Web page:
The Rotary Club of Scottsdale recently hosted arts leaders who shared historical and future perspectives of arts programs in Scottsdale and throughout the Valley during the “COVID-19 crisis.”
Organized and facilitated by Rotarian Jim Bruner, who has provided leadership in arts and philanthropic endeavors in Scottsdale for years, the hybrid Rotary luncheon meeting was held at The McCormick Scottsdale as 50 Rotarians and guests complied with COVID-19 social distancing guidelines.
An additional 25 Rotarians attended via the club’s Zoom technology, facilitated by Rotarian Wendy Wentz, according to a press release, noting that online attendees included Rotarians throughout the state, as well as, international guests from Poland and the United Kingdom.
Panelists were Trudy Hays, Scottsdale Artists’ School executive director ; Dr. Tricia Loscher, Westerns Spirit – Scottsdale’s Museum of the West chief curator/assistant director; Allan Naplan, Arizona Musicfest executive/producing director; Lance Ross, Greasepaint Youtheatre Board president; Gerd Wuestermann, Scottsdale Arts CEO.
Noting their organizations gratefulness and resiliency during the pandemic, they detailed how creativity, imagination and innovation in art are cornerstones to building the Scottsdale community, the release said.
Crediting support from the city of Scottsdale, donors and volunteers, the speakers noted how Scottsdale City Council approved more than $29 million in Federal CARES Act funding with $1.5 million available to Scottsdale arts and culture programs; and to assist 15 non-profit arts and culture programs most vulnerable.
Scottsdale Artists’ School – in the downtown Scottsdale Arts District situated in an Old Town historic building – is dedicated to the artistic enrichment of the community and develops artists and aspiring artists by teaching the applied fundamentals of fine art.
Founded in 1983 by a group of artists and community leaders, the school offers over 250 workshops with 80% of artisan instructors from out of state; online courses, virtual lectures, arts shows, art competitions, demonstrations, exhibits and more for people of all ages.
Youth Academy, classes, school outreach, youth camps and partnership with Scottsdale Sister Cities connects thousands of youths in Scottsdale and worldwide. The school is offering “take and make” art boxes. See: scottsdaleartsschool.org
Westerns Spirit –Scottsdale’s Museum of the West –Immerses guests in thestory of the Greater Western region, illuminating the past to shape the future. After 30 years of planning, the MOW opened in its 43,000-square-foot two-story museum with eight historical and contemporary galleries in 2015. MOW often rotates it collections and annually hosts 8-9 traveling exhibitions.
In addition to its galleries, MOW has a theater, sculpture courtyard, Orme Lewis and Family Learning and Library Center and its Museum Store. Numerous awards, achievements and accolades, including the designation of Smithsonian Affiliate, the institution was named “Best Western Art Museum in the Nation” for its “extraordinary exhibitions and dedication to Western art and culture.” See: scottsdalemuseumwest.org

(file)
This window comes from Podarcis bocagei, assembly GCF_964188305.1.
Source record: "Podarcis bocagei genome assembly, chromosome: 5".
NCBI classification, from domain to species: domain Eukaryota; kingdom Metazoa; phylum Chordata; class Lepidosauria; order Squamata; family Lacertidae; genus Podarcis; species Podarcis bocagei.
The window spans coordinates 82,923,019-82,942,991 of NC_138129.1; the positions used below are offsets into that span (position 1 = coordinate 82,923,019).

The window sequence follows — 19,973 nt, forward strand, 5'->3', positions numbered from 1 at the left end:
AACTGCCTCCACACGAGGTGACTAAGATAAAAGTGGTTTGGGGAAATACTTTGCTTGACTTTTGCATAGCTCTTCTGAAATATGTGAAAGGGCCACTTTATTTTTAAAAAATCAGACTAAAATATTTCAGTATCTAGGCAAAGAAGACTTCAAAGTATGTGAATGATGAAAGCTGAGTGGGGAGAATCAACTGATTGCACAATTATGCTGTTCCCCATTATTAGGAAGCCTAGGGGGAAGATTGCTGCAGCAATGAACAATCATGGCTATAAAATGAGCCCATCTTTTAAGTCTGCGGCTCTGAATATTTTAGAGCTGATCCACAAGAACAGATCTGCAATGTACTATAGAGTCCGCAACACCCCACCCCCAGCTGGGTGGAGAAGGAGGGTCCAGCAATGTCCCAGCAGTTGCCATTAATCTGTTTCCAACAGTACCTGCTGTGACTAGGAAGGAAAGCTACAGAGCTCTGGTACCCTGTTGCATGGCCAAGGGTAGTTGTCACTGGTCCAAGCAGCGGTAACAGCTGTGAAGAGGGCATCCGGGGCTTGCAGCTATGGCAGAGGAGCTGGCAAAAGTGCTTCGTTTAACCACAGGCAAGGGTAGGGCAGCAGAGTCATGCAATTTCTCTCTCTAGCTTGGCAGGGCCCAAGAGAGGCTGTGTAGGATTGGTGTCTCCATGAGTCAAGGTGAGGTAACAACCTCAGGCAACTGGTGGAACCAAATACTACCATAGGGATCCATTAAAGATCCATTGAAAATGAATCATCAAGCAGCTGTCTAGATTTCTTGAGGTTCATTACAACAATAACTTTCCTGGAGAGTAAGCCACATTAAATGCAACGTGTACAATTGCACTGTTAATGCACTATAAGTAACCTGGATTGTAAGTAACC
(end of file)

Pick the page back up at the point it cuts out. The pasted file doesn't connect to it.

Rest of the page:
Arizona Musicfest – Engages, stimulates and delights audiences through its destination music festival; educates and inspires all ages through music enrichment programs; cultivates, support and promotes aspiring young musicians through performance opportunities, competitions and scholarships; fosters an organizational culture valuing professionalism, volunteerism, patronage, and family.
Celebrating its 30th season, Arizona Musicfest started in Carefree. Over 32,000 people attended the 30 concerts held during its 2019-20 season with some of the nation’s finest orchestral musicians performing. The 2020-21 season has been cut to 15 concerts with 546 tickets available versus last year’s sold-out 1,600 tickets. Fall and holiday concerts have been cancelled. See: www.azmusicfest.org
Greasepaint Youtheatre – in Scottsdale’s historic Stagebrush Theatre – was established in 1964 with seasonal programming starting in 1984. Award winning Greasepaint develops the life skills and aesthetic knowledge that youths will continue as artists and audiences.
The organization provides theatre experiences that educate and challenge youths’ imagination and awareness while achieving a positive sense of self; nurture professional talent in the Valley; and, employment opportunities to more than 50 local artists each season. Over 10,000 young people have participated in Stagebrush’s programs, with many attaining Broadway, TV, recording, concert and musical theater prominence. Greasepaint’s performances address current issues; offer a safe way for youths to cope through dance and song. See: greasepaint.org
Scottsdale Arts – Scottsdale Center for the Performing Arts – presents traditional and contemporary arts of interest to worldwide audiences; creates opportunities for audiences to have thought-provoking experiences with artists and speakers; fosters creative expression, diverse thought, and awareness of cultural heritage. The Scottsdale Center for Performing Arts Theaters’ two upcoming performances include the exhibits at the Scottsdale Museum of Contemporary Art, Architecture and Design;
Scottsdale Arts’ Public Art defines art in the public realm through creative place-making signature cultural events, exhibitions and installations throughout Scottsdale; Scottsdale Arts learning and innovative programs, exhibits and events foster dialogue, promote empathy, invoke wonder and build personal connections; Scottsdale Art Festival, which goes virtual March 12-14, 2021; and, Nov. 5-6, 2020 Canal Convergence, which will focus on water+art+light, sustainability and water conservation. Plans are underway for projects such as an outdoor theater and building renovations. See: scottsdalearts.org
Learn more about Rotary Club of Scottsdale membership and programs: scottsdalerotary.org